Welcome, and thank you for visiting our new and improved Libby Camps website!
When the historic Atkins Camps were founded in 1890, and twenty years before Ike, Will, and their father C.C. purchased them and founded Libby Camps, the world was a vastly different place. 1890 was the year Yosemite was designated as a National Park, and the same year Wyoming and Idaho were admitted as 43rd and 44th states. It was one year before Carnegie Hall opened in New York City, and two years before Ellis Island started accepting and processing immigrants. It was three years still before the extravagant Chicago World’s Fair, where the masses were introduced to the marvel of electric light. And it was four years before congress designated Labor Day as an official holiday, five years before the first U.S. Open Golf Tournament, and six long years before the last North American Gold Rush in the Yukon Territories. Like we said, the world was a vastly different place when the first pages of our story were written.
Back then when our guests left their homes to venture north and visit us, their journey was long and daunting, first by buckboard and later by train through a vast wilderness much more remote than one could imagine, especially when measured against the standards of today. And to arrive only to face an additional two days of travel by canoe upstream to the camps, then located on an Island, must have been an experience all on its own. Moving upriver through a sprawling landscape of massive timbers, outstretched endlessly and filled to the brim with all of nature’s wonders, it must have felt as though they were being transported to a new world completely separate and entirely simpler than the world they left behind back home. A place thoroughly isolated and totally shut off from where their journey began.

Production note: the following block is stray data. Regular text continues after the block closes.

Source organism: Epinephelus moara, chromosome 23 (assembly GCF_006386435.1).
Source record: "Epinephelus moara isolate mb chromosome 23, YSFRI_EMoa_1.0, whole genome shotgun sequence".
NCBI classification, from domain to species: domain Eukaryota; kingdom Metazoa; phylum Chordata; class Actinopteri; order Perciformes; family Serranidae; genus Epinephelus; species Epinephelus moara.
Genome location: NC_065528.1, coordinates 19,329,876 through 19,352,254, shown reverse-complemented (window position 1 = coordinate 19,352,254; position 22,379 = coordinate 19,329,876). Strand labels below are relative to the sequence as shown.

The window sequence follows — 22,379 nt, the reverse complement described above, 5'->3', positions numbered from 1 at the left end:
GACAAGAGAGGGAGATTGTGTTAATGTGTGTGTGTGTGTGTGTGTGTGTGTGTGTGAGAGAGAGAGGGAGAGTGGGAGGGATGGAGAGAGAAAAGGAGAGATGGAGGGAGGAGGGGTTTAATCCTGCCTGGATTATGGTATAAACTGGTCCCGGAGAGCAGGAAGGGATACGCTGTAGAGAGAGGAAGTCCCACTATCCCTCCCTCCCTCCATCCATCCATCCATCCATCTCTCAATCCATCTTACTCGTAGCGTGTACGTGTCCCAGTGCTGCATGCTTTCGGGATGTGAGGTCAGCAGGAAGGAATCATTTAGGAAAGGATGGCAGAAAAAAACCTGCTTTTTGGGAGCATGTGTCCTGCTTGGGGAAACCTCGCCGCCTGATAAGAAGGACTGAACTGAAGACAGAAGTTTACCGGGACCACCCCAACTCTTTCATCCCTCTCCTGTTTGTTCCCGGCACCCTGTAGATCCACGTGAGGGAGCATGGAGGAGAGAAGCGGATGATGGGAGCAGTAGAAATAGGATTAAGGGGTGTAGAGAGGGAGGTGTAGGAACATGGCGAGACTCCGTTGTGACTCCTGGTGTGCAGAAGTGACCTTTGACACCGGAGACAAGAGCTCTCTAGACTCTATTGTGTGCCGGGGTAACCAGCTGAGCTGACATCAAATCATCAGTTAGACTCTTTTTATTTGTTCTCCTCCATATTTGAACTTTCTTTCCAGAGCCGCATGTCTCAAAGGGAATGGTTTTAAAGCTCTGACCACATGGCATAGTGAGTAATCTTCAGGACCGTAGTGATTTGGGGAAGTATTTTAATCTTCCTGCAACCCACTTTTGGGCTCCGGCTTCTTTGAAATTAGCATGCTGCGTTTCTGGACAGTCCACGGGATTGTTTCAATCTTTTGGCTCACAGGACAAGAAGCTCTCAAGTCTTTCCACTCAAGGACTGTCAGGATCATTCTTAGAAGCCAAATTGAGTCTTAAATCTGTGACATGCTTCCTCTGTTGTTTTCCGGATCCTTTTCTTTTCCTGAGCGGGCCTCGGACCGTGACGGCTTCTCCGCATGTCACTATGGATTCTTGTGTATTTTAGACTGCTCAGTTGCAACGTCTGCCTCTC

Fast forward to present day and it is safe to assume that Ike, Will, and C.C. could never have imagined what the world they lived in would become, let alone what would become of their Sporting Camps. 130 years later and a person can get on a plane in Texas in the morning and be fishing on one of our native trout ponds in time for the evening hatch. Buckboards have been replaced by automobiles, river travel has been replaced by a sprawling network of lumber roads, and getting to Libby Camps is more a precursor to the adventure than part of the adventure itself. Still, much about our experience remains unchanged from those early years, and our history resonates in how the camps operate even today.
Much like out first guests over a century ago, people still visit Libby Camps for many of the same reasons. They come to enjoy a level of peace, quiet, and solitude few know exist, in a place that time and modern society have left largely untouched. They come to watch spectacular sunsets give way to blankets of stars so bright and vibrant they almost don’t seem real. They come to explore woods and waters teaming with wild brook trout, flush with ruffed grouse, and filled with more wildlife and natural beauty than any amusement park could deliver in ten lifetimes. But regardless of why they come, what we care about more than anything else is what they take with them when they leave. Because beyond that fish of a lifetime, the delicious home-cooked meals, and the spectacular sunsets are the memories made in the company of family and friends.
We have 130 years of those memories at Libby Camps – isn’t it time you made a few of your own?